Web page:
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Mon 13 Aug 2018 10:55 AM

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Swedish visitor case puts Dubai's laws back in the spotlight

The tabloid coverage of Ellie Holman's treatment at a UAE airport ought to remind expats and visitors just what the country's laws are, says Keren Bobker

Swedish visitor case puts Dubai's laws back in the spotlight
The recent incident serves as a reminder to visitors and residents about the laws that need to be understood and respected. Photo by Tom DulatGetty Images

Like any tabloid tale, there was a rather large gulf between Swedish expat Ellie Holman’s account of her detention at Dubai International Airport and the subsequent official explanation.

“Arrested for drinking alcohol on a plane” screamed the British red-tops, with testimony supplied by an advocacy group whose raison d’etre is demonising Dubai. “Detained for arriving without a valid passport and abusing immigration staff,” countered the Attorney General’s office in a statement that withdrew much of the sting of Ms Holman’s allegations.

The incident serves as a reminder to visitors and residents about the laws that need to be understood and respected.

We asked Keren Bobker, an independent financial advisor who hosts “New to Dubai” orientation sessions for expats, to clarify the reality behind the headlines.

How rare, in your experience, are these kinds of incidents for expats, British or otherwise? 
Considering the number of British expats either resident in the UAE or who come here on holiday, I think the number of problems is actually very small. I am sure there are incidents everywhere around the world but there appears to be an additional, somewhat malicious, interest from the British press when anything happens in Dubai. It should be said, too, that although this case has been covered in all the UK press, Ellie Holman is not British, but is simply a UK resident.

This did seem to be more about behaviour at immigration, didn’t it?
Without being there, or having seen any footage, I really can’t comment. I would just say that in today’s world all major airports are almost permanently on high alert so any untoward behaviour is going to be dealt with strictly, no matter where someone is.

Although the Attorney General denied alcohol was behind her detention, what is your advice about alcohol consumption in the UAE?
Anyone in the UAE would be wise to be careful when consuming alcohol, especially as the law seems a little grey – certainly in respect of tourists. My understanding is that tourists are okay to drink alcohol in the hotel in which they are staying but that’s pretty much it.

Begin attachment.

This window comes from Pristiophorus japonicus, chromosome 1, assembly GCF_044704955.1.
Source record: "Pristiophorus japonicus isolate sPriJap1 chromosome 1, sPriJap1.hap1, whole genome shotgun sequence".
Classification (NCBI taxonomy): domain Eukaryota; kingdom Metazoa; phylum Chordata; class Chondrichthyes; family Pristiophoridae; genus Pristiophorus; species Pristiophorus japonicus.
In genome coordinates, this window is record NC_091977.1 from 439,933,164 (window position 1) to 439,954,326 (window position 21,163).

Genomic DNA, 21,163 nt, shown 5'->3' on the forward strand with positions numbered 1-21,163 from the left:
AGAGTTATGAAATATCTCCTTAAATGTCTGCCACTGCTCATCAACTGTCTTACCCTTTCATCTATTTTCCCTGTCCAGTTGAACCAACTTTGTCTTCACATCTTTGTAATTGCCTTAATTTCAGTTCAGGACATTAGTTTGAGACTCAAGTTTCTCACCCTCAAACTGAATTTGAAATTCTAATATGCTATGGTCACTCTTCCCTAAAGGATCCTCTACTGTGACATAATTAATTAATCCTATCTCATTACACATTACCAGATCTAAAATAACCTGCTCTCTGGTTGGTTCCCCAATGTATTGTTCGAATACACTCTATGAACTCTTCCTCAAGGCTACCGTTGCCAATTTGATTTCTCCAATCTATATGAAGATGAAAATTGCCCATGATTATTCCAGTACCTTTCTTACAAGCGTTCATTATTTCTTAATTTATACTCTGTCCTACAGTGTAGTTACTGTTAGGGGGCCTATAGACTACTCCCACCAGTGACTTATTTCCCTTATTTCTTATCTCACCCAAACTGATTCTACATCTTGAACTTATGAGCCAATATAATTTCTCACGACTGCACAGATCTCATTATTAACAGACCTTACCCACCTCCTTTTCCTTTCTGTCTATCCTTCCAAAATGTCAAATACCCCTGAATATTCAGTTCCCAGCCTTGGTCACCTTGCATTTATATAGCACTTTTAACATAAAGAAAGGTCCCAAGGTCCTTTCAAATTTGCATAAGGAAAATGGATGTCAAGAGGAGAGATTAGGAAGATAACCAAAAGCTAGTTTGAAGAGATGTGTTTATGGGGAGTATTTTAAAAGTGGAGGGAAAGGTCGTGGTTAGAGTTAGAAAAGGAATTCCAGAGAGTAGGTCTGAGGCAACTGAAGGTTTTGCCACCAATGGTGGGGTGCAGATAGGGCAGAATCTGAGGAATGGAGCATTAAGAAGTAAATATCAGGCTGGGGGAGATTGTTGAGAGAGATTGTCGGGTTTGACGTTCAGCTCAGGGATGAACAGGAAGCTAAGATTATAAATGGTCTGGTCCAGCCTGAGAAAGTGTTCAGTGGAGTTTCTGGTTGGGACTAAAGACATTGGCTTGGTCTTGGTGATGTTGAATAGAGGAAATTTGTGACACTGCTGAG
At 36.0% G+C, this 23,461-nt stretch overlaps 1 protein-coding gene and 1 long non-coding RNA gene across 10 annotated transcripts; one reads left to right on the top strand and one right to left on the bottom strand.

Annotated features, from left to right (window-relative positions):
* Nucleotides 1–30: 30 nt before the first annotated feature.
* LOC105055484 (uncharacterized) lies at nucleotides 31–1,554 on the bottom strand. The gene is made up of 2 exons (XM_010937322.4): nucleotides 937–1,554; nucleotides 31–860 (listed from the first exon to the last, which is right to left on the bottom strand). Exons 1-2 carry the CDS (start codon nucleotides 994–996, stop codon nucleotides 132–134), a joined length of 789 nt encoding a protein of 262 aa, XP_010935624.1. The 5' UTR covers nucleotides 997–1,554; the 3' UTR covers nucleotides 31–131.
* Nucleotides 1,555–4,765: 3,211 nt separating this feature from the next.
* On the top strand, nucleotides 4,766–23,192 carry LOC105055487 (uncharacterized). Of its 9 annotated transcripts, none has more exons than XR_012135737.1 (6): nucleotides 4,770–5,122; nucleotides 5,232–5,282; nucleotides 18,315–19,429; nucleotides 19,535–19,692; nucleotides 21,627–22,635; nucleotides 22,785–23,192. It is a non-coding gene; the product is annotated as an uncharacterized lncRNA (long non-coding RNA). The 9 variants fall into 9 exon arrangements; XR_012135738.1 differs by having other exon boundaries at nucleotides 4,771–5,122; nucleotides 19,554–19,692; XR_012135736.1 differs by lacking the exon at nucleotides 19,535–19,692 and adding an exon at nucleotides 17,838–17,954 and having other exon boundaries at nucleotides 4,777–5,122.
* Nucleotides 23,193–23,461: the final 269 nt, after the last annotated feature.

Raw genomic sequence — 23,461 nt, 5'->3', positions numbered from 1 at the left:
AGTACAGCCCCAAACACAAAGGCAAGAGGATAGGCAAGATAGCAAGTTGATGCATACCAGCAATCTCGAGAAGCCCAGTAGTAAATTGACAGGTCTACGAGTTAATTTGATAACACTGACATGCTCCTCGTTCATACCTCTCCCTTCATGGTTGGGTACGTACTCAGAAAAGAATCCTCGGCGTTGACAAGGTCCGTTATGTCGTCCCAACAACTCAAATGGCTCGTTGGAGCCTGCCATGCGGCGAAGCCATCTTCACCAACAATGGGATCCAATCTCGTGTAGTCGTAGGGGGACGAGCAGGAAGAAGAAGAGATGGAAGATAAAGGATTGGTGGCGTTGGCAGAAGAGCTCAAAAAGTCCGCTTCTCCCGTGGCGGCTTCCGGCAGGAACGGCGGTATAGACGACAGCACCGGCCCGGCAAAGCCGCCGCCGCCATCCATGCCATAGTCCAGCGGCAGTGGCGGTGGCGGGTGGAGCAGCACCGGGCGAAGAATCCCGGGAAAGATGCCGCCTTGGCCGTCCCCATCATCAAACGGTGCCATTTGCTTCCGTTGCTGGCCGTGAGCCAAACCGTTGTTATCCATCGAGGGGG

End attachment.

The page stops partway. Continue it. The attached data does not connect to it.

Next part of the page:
In reality, the UAE authorities don’t seem to mind if this rule is bent provided people behave decently. The laws is clear in that being intoxicated in public is illegal so if people drink with a degree of moderation then it is highly unlikely to ever be a problem. As with most things in life, common sense applies.

What additional precautions would you advise?
I’m sure all Dubai residents are aware that they should have an alcohol licence, and this applies if you keep alcohol in your home as well as consuming it elsewhere.

I know that quite a few don’t have one and it is one of those things that is not an issue until it is. You only need to be accidentally caught up in an incident when you have had a drink to be charged with drinking without a licence. I question if it is worth the risk of not having one, especially considering the cost of the licence in comparison to the cost of buying alcohol here.

In light these kinds of negative headlines, should there be clearer communication from the authorities to ensure such transgressions are minimised?
It has been mentioned by many that there is a slight disconnect in the way Dubai is presented and the rules that need to be observed when you’re here. I think those selling holiday packages have a duty of care to point people in the direction of facts regarding appropriate behaviour, although one could argue that it is very easy for anyone to find out some basic details of the country they are visiting. Perhaps airlines could hand out little booklets with some useful tips?

In your sessions, how do advise newcomers to Dubai to avoid falling foul of the law?
Find out the facts, not just hearsay, and err on the side of caution. The UK press, for instance, likes to paint Brits as victims rather than people who have been foolish or have made mistakes – but the laws of the country apply to Brits abroad, too. Dubai is the most tolerant place in the Gulf but being mindful of local sensibilities makes for an easier life for everyone.

Keren Bobker also moderates the British Expats in Dubai Facebook Page